Friday, 27 May 2016

Borough Hill - again

On 15th May I went with friends to Borough Hill (see blog) but came away vaguely dissatisfied. I recorded 6 spider species, 11 diptera (two-winged flies) and 12 other invertebrates but I knew that this represented a paltry haul given the nature of the habitat.


Today I returned, resolving to do a little better. The weather was fine and I felt very optimistic as I set out. The hawthorn bushes in the hedgerow were heavy with blossom and the hillsides were studded with sky-blue patches of Common Field Speedwell, Veronica persica. (As children we always called it simply Birdseye.) G.Claridge Druce, in his 1930 flora of the county describes it as 'ericetal', i.e. growing on acid soil where Erica (Heather) might occur. Certainly the soil on Borough Hill is a bit on the acid side.



The Birdseye Speedwell, Veronica persica, on Borough Hill, Daventry
27 May, 2016


They seemed to like the sandy soil of ant mounds and many of these hillocks seemed to be wearing a blue cap. There are over twenty species of Veronica found in Britain, including some introductions, but with care they are not difficult to separate. Incidentally, these ant mounds were significant for I took a specimen of the hoverfly Xanthogramma citrofasciatum, whose grubs feed upon root aphids 'farmed' by the ants.





It wasn't long before I was encountering interesting species.

Agapanthia villosoviridescens is one of the Longhorn Beetles and its grubs feed in the stems of thistles. With a body length of up to 22 millimetres (my specimen was a mere 17 mm) the long specific name seems apposite but for once the 'common' name is even longer - The Golden-bloomed Grey Longhorn Beetle. On the photograph the golden hair on the elytra (wing cases) can just about be made out. This species seems to be confined to central and eastern England.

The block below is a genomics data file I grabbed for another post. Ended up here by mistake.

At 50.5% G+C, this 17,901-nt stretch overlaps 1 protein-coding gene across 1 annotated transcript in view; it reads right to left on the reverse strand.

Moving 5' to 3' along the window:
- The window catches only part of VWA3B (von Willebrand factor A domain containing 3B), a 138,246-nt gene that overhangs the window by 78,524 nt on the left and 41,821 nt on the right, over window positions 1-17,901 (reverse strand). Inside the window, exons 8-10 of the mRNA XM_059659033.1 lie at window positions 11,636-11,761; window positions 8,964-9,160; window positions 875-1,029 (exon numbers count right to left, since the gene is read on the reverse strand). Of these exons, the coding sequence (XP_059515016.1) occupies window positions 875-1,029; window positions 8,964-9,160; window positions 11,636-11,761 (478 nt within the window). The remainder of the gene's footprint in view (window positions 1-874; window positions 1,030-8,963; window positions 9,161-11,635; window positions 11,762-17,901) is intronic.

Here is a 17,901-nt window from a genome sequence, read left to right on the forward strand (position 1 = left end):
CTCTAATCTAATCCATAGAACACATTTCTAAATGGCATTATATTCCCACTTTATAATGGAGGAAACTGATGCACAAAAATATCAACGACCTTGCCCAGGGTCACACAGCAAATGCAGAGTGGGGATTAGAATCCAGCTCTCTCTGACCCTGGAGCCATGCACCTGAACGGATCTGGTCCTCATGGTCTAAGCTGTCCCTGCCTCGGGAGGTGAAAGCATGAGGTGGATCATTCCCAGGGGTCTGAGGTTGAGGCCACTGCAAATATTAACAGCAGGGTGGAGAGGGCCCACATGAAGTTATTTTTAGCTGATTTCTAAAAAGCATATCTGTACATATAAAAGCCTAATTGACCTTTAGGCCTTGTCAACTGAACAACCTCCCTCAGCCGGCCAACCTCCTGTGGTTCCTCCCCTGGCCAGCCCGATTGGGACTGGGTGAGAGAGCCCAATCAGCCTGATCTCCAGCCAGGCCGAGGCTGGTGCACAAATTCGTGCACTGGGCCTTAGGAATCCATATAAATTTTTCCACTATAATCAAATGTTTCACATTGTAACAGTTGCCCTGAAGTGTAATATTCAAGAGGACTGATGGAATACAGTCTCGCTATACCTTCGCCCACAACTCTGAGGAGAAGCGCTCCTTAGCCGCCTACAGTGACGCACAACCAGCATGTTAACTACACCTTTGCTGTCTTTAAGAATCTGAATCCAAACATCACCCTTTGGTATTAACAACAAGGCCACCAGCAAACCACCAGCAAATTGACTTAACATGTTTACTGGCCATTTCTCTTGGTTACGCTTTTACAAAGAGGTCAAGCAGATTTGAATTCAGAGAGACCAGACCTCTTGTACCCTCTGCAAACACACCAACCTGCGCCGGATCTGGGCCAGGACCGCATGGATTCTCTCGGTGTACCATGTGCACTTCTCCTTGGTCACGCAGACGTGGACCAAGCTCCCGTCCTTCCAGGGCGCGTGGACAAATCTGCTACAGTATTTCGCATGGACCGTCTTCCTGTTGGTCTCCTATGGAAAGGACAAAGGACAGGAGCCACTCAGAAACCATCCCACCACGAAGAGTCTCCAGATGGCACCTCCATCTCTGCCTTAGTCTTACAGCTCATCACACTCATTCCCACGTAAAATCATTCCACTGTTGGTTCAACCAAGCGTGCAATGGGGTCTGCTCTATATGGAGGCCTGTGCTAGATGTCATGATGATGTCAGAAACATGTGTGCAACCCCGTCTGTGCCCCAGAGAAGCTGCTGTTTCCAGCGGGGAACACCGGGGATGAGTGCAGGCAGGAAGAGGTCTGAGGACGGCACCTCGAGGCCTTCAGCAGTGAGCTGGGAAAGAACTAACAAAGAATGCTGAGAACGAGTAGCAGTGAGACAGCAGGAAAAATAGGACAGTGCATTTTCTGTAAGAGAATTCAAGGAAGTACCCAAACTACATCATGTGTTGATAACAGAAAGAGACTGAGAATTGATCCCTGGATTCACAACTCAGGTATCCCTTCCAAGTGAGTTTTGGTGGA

Agapanthia villosoviridescens is an impressive beetle.
Borough Hill, Daventry. 27 May, 2016
Spiders were not particularly conspicuous. As usual, Nursery Web Spiders, Pisaura mirabilis, were prominent on leaves but seemed to be having little success in seizing prey. However this crab spider, Xysticus cristatus had got her lunch in the form of a sawfly of some sort.
Xysticus cristatus with prey. Borough Hill, Daventry.
27 May, 2016
They have powerful jaws and the male must exercise caution when mating. He will walk around the selected female trailing web and thus pinning her legs to the ground. She is helpless while he has his wicked way with her but she will eventually extricate herself - by which time the male has scarpered.
Most people will be familiar with black millipedes and they may also know the Striped Millipede, Ommatoiulus sabulosus. In his monograph on British millipedes J. Gordon Blower writes: '...it is associated with sandy soils...and heathland' (sabulose means 'of sandy places') so it is to be expected at Borough Hill. I found several specimens.

The Striped Millipede, Ommatoiulus sabulosus at
Borough Hill.27 May, 2016





I finally called it a day and returned home with a pot of money spiders. Their average length is about 2 millimetres so I have a lot of microscope work facing me.







No comments:

Post a comment